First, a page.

Global Macro Overview: Markets, 10-Year Treasury Yield, and Oil Prices
US Markets Unswayed by Events at the Capitol
Stocks continued climbing during Thursday’s trading session despite violence at the United States Capitol on Wednesday. In fact, it was a record-breaking day on Wall Street. The Dow Jones Industrial Average advanced 212 points, or 0.7%. The Nasdaq Composite jumped 2.6%, topping 13,000 for the first time, as shares of Microsoft, Alphabet, and Apple posted solid gains. Meanwhile, the S&P 500 advanced 1.5% to trade above 3,800 for the first time. Though yesterday’s headlines were dominated by news of riots in Washington, investors seemed much more focused on the results of the runoff elections in Georgia and the upcoming transition to a Biden administration.
Democrats Raphael Warnock and Jon Ossoff won their runoff elections in Georgia, meaning there will be a 50-50 split in the Senate with Vice President-elect Kamala Harris acting as the tie breaker. Investors are anticipating more stimulus, more infrastructure spending, and a treasury department led by Janet Yellen.
10-Year Treasury Yield Continues to Climb
After Congress confirmed the election of Joe Biden as the next President of the United States, the 10-year Treasury yield climbed above 1%—its highest point since March 20. The yield on the 30-year Treasury bond also rose to 1.849%.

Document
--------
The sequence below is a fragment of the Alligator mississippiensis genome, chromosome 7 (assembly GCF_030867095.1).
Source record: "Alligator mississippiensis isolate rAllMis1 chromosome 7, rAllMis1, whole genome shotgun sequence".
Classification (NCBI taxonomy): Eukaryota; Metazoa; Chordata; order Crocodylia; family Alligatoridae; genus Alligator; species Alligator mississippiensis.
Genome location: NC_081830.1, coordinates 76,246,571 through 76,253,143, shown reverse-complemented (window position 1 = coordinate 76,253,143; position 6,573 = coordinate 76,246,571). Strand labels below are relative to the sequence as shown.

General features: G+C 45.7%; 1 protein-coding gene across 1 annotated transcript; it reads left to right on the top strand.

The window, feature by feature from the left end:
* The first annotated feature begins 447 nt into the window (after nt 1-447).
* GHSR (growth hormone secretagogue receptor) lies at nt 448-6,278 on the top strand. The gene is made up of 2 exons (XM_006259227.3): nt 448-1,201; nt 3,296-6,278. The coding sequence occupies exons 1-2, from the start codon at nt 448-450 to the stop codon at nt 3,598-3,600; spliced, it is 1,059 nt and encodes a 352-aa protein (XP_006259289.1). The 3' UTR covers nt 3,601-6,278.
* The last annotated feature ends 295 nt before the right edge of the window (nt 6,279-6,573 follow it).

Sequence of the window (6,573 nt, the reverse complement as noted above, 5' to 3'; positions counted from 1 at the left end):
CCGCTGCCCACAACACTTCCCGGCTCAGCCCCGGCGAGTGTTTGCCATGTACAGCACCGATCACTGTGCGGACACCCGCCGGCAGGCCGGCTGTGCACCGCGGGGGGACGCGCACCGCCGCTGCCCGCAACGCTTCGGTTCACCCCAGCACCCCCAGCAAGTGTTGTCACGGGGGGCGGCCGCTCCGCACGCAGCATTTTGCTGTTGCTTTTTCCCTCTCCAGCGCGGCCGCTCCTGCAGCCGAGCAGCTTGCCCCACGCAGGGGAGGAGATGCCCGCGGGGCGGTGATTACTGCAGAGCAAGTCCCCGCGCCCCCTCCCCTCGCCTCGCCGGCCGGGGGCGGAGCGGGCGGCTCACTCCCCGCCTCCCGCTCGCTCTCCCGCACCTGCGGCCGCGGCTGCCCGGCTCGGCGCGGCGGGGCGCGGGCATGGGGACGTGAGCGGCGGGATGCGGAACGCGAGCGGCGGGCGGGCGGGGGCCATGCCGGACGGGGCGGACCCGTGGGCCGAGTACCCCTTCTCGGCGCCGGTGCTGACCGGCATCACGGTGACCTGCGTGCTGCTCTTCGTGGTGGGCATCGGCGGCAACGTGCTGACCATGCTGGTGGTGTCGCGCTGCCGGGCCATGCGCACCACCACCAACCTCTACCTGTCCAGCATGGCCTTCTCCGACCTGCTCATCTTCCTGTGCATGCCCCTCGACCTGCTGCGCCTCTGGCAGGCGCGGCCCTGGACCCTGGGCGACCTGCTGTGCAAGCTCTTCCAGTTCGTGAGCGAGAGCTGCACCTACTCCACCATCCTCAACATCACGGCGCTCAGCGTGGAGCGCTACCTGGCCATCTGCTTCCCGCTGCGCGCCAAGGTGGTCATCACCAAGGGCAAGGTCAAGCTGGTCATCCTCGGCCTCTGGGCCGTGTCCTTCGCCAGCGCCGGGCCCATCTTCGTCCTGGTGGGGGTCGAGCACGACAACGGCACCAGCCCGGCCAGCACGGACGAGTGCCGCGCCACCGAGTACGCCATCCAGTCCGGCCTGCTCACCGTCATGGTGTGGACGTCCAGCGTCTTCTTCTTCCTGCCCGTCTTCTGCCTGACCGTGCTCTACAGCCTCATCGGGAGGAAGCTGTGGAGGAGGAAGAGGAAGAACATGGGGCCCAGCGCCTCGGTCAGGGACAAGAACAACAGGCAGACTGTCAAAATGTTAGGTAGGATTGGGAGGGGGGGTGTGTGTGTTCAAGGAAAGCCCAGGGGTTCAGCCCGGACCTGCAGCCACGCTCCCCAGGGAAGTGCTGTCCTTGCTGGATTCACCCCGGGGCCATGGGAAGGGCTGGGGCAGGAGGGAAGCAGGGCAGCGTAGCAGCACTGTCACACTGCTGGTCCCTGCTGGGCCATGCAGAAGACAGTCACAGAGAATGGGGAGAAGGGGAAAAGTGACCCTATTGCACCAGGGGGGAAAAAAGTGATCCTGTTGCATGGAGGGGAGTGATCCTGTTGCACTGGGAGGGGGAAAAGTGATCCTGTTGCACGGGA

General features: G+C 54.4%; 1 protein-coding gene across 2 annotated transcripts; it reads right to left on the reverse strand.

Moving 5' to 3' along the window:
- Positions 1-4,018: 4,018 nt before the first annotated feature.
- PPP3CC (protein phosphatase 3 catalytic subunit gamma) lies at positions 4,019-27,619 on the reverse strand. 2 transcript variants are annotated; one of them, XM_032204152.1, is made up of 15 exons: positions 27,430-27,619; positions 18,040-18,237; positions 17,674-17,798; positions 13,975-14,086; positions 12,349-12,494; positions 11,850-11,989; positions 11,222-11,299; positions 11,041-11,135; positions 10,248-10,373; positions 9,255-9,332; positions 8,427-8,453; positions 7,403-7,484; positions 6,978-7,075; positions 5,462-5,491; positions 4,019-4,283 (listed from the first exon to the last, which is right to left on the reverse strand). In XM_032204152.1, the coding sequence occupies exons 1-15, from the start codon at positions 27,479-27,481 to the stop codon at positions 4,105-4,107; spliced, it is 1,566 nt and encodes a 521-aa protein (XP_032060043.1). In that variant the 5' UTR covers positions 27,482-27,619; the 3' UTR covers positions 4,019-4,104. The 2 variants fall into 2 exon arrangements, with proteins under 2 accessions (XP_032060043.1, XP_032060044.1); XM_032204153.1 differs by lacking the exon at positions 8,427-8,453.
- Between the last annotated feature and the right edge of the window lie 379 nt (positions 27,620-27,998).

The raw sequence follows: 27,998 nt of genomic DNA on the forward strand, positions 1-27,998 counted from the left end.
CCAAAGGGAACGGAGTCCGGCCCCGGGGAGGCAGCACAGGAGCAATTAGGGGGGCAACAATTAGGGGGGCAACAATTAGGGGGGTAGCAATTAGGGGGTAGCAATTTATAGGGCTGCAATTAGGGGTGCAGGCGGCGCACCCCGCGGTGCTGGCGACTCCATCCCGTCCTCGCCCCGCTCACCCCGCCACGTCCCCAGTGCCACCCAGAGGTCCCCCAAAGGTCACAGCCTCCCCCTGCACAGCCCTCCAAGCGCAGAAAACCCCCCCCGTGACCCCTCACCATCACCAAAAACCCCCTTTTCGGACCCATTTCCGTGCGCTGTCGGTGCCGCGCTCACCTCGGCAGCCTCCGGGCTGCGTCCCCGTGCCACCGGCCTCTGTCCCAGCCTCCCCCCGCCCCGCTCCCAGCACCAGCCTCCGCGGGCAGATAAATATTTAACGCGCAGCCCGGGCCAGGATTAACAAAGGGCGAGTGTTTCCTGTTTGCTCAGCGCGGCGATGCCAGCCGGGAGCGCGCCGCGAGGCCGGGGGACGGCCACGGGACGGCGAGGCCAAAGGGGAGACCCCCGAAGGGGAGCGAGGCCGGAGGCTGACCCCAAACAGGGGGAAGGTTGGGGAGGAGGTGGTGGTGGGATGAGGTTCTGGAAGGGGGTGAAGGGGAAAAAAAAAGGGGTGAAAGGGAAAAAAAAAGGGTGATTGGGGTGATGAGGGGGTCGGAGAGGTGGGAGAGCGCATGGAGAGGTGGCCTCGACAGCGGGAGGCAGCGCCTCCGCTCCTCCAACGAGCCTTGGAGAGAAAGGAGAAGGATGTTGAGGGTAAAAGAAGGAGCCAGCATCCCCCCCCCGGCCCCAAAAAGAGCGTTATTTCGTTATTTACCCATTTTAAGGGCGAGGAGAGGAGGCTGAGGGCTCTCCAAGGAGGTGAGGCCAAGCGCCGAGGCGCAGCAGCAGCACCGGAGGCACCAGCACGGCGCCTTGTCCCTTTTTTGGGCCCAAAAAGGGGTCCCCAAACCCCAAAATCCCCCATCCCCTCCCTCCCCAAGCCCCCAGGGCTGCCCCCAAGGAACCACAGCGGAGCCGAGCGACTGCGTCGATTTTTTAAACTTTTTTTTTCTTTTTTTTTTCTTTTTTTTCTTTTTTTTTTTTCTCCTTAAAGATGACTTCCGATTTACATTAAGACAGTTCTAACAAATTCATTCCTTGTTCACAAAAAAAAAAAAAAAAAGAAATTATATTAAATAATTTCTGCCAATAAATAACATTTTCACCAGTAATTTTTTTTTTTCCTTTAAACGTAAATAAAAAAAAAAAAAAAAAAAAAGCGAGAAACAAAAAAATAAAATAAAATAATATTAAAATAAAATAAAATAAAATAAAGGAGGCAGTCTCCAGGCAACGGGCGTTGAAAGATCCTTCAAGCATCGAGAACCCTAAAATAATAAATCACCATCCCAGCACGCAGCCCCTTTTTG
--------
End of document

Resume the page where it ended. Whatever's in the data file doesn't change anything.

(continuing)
US bank stocks popped 6.8% on Wednesday as a result and continued climbing yesterday. Traders believe rising rates will allow banks to charge more on interest-rate related products, thus increasing revenue and profit.
The financial sector is also closely tied to the health of the overall US economy. Therefore a quicker rebound driven in part by big stimulus payouts would ostensibly be good for banks’ bottom lines. Lastly, banks may also benefit from a Democrat-controlled government because more federal spending often translates to more borrowing by the US government.
Oil Prices Reach 11-Month High as Inventory Drops
The oil market has also gained strength in spite of political turmoil in Washington DC as prices touched an 11-month high this week. Prices remained steady on Thursday after US oil stockpiles dropped and Saudi Arabia pledged to reduce output more than was expected.
Brent crude remained flat at $54.30 per barrel after it touched an 11-month high of $54.90—a price not seen since before the coronavirus pandemic spread around the world. US West Texas Intermediate (WTI) was also up by 5 cents to $50.68. Meanwhile, as Saudi Arabia announced it would cut output, UBS analysts raised their outlook on Brent crude and now expect prices to hit $60 per barrel by mid-2021.
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Stock Option Volume Reached New Levels in 2020
2020 Options Recap
As individual investors flooded the stock market in 2020, stock option volume exploded. Daily volume in single-stock options for the year was up 68% to 17.3 million from the 10.3 million daily average in 2019. In December that daily volume hit a record 23.4 million contracts.
A sizable portion of stock option activity in 2020 involved individual investors rather than larger institutions. Data compiled by Cboe Global Markets (CBOE) suggests that many of these investors were new to options trading, and they started out by buying or selling a single contract equivalent to 100 shares of stock. Popular stocks for options trading last year included Apple (AAPL), Tesla (TSLA), Advanced Micro Devices (AMD), NIO (NIO), and Microsoft (MSFT).
A Closer Look at Calls and Puts